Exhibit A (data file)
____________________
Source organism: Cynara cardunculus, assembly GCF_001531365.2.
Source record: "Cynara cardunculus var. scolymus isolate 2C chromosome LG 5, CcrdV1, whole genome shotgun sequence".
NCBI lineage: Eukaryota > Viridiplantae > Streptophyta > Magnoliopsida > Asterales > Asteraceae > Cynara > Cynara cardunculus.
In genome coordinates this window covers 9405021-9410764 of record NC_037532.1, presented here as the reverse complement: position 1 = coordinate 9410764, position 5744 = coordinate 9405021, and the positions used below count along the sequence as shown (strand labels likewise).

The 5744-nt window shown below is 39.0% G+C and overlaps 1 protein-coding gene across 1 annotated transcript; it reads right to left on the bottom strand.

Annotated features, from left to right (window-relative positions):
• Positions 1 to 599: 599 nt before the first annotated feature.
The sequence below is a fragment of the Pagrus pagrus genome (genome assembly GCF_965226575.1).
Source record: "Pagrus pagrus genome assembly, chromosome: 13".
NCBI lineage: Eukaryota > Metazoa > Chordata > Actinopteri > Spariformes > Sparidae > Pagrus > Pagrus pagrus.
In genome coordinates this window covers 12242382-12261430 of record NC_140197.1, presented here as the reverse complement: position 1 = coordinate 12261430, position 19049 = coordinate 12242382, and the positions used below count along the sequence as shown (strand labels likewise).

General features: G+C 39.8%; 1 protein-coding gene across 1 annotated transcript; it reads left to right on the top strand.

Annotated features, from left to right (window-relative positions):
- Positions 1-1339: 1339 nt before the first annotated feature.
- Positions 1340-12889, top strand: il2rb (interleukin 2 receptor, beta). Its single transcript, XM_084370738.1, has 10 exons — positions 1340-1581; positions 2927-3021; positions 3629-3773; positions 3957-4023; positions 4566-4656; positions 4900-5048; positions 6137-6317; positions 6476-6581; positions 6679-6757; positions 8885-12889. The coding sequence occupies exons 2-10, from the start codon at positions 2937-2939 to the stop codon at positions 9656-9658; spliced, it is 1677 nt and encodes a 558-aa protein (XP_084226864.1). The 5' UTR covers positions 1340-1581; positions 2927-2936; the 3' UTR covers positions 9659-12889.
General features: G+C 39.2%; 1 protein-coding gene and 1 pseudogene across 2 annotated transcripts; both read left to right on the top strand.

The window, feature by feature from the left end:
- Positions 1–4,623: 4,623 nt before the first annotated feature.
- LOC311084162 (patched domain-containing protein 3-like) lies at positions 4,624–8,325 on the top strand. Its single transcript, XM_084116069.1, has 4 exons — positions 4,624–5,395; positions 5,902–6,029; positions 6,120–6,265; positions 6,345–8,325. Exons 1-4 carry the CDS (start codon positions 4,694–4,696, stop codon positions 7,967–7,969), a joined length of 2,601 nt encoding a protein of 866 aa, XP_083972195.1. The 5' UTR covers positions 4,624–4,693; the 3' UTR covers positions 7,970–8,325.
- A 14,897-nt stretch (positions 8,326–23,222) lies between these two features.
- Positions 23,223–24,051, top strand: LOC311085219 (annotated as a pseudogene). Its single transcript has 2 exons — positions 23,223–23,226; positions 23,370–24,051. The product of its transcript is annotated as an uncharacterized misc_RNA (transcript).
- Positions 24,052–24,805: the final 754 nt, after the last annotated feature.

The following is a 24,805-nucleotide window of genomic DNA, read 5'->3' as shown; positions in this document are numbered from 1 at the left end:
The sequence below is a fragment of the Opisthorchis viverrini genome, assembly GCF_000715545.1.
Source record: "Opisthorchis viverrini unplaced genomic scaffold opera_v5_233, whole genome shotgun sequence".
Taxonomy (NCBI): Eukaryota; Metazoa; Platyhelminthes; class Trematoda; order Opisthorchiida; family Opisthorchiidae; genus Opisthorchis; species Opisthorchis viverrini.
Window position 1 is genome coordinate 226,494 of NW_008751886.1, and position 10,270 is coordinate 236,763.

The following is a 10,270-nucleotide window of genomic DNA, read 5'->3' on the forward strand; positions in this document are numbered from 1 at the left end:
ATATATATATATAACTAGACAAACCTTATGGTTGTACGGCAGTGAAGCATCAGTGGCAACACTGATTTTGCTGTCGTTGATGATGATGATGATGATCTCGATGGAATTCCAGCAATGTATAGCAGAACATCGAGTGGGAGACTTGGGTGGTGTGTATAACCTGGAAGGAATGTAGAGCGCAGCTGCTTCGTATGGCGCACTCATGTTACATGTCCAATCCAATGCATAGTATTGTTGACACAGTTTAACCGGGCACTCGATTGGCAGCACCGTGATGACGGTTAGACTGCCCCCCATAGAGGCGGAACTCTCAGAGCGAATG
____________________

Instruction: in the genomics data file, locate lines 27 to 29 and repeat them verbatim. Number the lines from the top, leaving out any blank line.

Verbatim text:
Window position 1 is genome coordinate 226,494 of NW_008751886.1, and position 10,270 is coordinate 236,763.

The following is a 10,270-nucleotide window of genomic DNA, read 5'->3' on the forward strand; positions in this document are numbered from 1 at the left end:
ATATATATATATAACTAGACAAACCTTATGGTTGTACGGCAGTGAAGCATCAGTGGCAACACTGATTTTGCTGTCGTTGATGATGATGATGATGATCTCGATGGAATTCCAGCAATGTATAGCAGAACATCGAGTGGGAGACTTGGGTGGTGTGTATAACCTGGAAGGAATGTAGAGCGCAGCTGCTTCGTATGGCGCACTCATGTTACATGTCCAATCCAATGCATAGTATTGTTGACACAGTTTAACCGGGCACTCGATTGGCAGCACCGTGATGACGGTTAGACTGCCCCCCATAGAGGCGGAACTCTCAGAGCGAATG